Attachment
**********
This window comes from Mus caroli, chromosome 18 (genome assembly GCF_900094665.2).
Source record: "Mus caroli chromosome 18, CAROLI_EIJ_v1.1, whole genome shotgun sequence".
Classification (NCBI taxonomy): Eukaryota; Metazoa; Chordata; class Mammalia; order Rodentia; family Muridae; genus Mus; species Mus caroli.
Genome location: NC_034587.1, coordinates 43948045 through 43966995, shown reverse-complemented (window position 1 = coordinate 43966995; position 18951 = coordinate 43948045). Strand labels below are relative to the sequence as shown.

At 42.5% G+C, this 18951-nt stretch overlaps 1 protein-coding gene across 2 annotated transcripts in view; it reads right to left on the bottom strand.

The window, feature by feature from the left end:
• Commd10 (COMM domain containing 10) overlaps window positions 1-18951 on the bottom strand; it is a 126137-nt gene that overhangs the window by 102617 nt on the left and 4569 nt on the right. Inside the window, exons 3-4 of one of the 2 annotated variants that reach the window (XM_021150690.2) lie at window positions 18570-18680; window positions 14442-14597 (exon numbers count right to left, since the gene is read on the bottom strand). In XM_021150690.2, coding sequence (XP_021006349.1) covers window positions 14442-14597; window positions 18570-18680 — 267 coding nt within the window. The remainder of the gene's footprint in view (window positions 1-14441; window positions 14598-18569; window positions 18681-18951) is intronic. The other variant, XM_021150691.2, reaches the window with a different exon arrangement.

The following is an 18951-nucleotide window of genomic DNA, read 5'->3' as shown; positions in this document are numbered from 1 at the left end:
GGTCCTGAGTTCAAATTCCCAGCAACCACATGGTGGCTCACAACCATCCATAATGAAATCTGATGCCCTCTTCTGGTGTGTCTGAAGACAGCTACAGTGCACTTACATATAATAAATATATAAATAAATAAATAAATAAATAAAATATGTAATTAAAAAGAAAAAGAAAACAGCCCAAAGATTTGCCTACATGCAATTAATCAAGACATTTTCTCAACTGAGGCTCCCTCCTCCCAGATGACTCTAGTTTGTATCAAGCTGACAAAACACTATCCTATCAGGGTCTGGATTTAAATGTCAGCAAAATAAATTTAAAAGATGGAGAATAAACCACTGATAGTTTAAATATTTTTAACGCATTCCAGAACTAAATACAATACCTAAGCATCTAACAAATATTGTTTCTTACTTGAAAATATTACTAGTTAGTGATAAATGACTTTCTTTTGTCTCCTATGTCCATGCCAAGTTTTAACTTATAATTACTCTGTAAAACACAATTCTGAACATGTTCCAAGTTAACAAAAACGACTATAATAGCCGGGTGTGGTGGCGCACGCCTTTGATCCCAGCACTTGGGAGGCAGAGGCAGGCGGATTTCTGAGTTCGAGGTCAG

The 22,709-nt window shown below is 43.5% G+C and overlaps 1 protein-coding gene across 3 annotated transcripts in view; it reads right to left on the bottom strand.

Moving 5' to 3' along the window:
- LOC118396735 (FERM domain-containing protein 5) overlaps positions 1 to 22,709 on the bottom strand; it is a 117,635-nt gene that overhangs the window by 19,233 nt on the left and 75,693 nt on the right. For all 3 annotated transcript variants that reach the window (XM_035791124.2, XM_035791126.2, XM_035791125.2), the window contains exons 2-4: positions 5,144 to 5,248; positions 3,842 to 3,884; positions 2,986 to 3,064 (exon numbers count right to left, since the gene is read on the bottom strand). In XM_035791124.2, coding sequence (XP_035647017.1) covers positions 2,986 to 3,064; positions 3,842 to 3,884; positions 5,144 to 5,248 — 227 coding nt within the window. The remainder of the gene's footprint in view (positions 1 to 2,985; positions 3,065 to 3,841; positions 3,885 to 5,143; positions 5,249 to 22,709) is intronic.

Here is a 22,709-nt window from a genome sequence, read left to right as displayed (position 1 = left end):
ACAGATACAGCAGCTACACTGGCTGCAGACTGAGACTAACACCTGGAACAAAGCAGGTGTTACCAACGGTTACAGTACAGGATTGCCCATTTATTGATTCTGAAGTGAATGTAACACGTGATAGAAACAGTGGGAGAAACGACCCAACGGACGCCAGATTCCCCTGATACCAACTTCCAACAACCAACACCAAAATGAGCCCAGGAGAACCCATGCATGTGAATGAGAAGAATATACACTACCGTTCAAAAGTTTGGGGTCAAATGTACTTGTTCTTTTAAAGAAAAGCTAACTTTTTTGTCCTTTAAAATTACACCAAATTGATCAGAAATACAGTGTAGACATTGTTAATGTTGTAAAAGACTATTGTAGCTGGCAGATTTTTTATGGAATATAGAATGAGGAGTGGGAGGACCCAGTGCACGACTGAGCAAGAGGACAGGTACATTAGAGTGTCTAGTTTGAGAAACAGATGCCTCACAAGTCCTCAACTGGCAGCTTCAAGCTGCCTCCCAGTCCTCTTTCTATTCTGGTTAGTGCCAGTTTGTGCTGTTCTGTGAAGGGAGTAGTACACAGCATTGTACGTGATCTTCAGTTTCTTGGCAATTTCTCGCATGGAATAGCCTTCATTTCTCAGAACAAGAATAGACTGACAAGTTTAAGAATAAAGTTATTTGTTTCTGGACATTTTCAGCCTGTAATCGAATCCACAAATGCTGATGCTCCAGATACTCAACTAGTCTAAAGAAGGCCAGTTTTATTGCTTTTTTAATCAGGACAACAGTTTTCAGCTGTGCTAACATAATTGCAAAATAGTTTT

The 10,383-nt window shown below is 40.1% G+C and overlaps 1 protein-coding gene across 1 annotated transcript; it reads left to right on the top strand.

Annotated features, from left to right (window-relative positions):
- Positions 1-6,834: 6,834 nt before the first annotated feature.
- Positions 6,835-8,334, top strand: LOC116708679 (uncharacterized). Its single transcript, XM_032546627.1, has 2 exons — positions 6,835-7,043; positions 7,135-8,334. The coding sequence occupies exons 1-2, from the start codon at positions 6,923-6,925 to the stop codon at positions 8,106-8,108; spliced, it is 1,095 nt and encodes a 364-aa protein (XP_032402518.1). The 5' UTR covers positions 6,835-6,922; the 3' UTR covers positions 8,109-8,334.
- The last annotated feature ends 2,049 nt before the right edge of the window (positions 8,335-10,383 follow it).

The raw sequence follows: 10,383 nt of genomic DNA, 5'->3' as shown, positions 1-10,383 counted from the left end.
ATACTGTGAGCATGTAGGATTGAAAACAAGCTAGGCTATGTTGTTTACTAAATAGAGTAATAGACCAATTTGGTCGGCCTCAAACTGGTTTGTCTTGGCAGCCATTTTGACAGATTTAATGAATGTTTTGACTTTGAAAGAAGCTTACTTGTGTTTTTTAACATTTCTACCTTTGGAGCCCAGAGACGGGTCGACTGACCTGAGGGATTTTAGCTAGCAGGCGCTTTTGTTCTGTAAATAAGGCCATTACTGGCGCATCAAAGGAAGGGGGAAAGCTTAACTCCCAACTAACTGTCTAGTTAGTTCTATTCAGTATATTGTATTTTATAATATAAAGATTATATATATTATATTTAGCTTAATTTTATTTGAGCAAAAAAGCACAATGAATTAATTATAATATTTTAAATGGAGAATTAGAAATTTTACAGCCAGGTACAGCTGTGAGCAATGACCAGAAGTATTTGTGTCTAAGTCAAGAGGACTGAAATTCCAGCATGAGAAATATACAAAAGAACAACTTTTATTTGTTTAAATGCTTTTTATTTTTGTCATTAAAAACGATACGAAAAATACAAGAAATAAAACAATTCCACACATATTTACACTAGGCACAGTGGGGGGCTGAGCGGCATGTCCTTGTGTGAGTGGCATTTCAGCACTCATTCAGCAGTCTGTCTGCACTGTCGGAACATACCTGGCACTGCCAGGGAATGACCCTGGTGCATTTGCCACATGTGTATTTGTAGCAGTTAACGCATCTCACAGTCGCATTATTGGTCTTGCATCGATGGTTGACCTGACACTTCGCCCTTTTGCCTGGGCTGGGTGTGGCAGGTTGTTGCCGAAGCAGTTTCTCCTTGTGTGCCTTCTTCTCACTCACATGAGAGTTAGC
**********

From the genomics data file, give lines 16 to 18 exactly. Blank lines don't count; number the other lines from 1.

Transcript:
Annotated features, from left to right (window-relative positions):
- Positions 1-6,834: 6,834 nt before the first annotated feature.
- Positions 6,835-8,334, top strand: LOC116708679 (uncharacterized). Its single transcript, XM_032546627.1, has 2 exons — positions 6,835-7,043; positions 7,135-8,334. The coding sequence occupies exons 1-2, from the start codon at positions 6,923-6,925 to the stop codon at positions 8,106-8,108; spliced, it is 1,095 nt and encodes a 364-aa protein (XP_032402518.1). The 5' UTR covers positions 6,835-6,922; the 3' UTR covers positions 8,109-8,334.